By By Gerry Griffin, Bernard Harris, Tom Jones and Nick Lampson
Special to Roll Call
Feb. 16, 2012, 12:03 p.m.
Just days before the Kepler-22b announcement, NASA’s Mars Science Laboratory blasted off from Cape Canaveral, Fla., thrilling spectators who gathered to witness the big six-wheeled rover set sail for the Red Planet. MSL, nicknamed Curiosity by an enthusiastic eighth grader from Kansas, is now barreling toward an Aug. 6 landing at Gale Crater. The mission promises to challenge Curiosity’s sophisticated mobile science lab with terrain that could reveal whether a world within our reach is, or once was, suitable for life.
As January came to a close, there was fresh evidence that achievements like these are generating a growing excitement for exploration among Americans of every age.
A fourth grade class from Bozeman, Mont., submitted the winning entries, Ebb and Flow, to name a pair of twin NASA moon probes now in orbit. In all, 11,000 students from 900 classrooms representing nearly every state participated in the space agency-sponsored naming contest.
Meanwhile, the number of applicants for an estimated 15 openings in NASA’s astronaut corps surged to almost 6,400 — the highest applicant total since NASA hired its first class of space shuttle astronauts in 1978. The missions for this astronaut class will include long-duration trips to the International Space Station to conduct research that will enhance life on Earth and develop expertise for deep space exploration.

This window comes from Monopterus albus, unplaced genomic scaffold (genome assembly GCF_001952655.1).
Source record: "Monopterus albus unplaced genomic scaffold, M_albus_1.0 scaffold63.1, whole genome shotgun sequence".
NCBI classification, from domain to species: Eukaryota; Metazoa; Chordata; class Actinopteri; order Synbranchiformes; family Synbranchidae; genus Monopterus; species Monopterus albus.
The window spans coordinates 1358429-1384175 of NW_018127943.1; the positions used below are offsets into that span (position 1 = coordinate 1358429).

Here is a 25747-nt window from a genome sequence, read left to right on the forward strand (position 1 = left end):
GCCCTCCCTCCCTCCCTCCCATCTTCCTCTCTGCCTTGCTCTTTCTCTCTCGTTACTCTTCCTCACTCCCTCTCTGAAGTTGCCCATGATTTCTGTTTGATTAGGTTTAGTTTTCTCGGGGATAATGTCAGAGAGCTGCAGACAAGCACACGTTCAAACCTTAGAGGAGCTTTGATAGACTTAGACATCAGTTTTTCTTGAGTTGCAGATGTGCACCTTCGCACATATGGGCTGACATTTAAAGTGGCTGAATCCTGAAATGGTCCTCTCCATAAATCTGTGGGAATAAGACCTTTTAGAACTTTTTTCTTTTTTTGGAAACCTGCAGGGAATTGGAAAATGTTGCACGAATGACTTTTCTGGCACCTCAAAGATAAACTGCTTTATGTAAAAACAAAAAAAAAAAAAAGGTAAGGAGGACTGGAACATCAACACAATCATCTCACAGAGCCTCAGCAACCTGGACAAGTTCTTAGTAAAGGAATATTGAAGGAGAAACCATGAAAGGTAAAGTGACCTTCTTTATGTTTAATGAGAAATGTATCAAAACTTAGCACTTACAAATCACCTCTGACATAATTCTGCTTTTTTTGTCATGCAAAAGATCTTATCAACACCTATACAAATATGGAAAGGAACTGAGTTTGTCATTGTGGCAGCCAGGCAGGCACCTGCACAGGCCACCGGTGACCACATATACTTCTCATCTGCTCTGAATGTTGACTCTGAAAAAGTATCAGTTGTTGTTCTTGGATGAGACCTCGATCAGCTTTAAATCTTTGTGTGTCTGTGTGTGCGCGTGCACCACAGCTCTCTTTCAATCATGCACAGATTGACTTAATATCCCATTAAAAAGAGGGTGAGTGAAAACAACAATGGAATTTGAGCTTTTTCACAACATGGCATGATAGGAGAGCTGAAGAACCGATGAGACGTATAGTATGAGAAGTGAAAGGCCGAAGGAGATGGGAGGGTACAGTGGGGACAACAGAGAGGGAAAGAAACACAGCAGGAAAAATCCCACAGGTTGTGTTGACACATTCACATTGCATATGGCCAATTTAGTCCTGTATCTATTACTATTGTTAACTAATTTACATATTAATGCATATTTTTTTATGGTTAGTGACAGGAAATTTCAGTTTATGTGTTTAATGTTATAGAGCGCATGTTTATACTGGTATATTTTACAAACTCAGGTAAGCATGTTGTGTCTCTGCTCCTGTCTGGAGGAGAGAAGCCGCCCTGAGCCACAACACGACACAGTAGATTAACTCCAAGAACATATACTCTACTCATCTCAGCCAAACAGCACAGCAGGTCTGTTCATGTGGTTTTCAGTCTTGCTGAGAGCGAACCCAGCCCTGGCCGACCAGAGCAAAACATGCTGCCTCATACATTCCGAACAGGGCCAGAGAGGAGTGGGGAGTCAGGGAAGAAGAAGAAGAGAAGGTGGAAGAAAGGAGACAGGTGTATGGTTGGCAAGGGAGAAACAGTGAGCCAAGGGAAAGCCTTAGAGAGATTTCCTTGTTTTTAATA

With assembly now complete, this one-of-a-kind research facility and national lab is open to imaginative experiments sponsored by experts from academia and the private sector through at least 2020. The nation’s continued commitment to the ISS is also fostering an important market for emerging U.S. commercial space transportation services — for humans as well as cargo. This economic sphere promises to expand as we extend our exploratory reach.
These remarkable developments clearly demonstrate our nation’s engineering and scientific prowess and set the stage for a significant new era of space exploration and development. We can continue to forge a vigorous space exploration program for America. Continued support for a robust NASA budget, from the administration and Congress, is essential to secure our economic and scientific future in space.
Gerry Griffin, Bernard Harris, Tom Jones and former Rep. Nick Lampson (D-Texas) are board members of the Coalition for Space Exploration.
Vice President Joe Biden waits to conduct a mock swearing-in ceremony with Sen. Brian Schatz, D-Hawaii, in the Capitol's Old Senate Chamber, December 2, 2014. Schatz was sworn in to serve the remainder of his term since he was appointed to the seat after Sen. Daniel Inouye, D-Hawaii, passed away.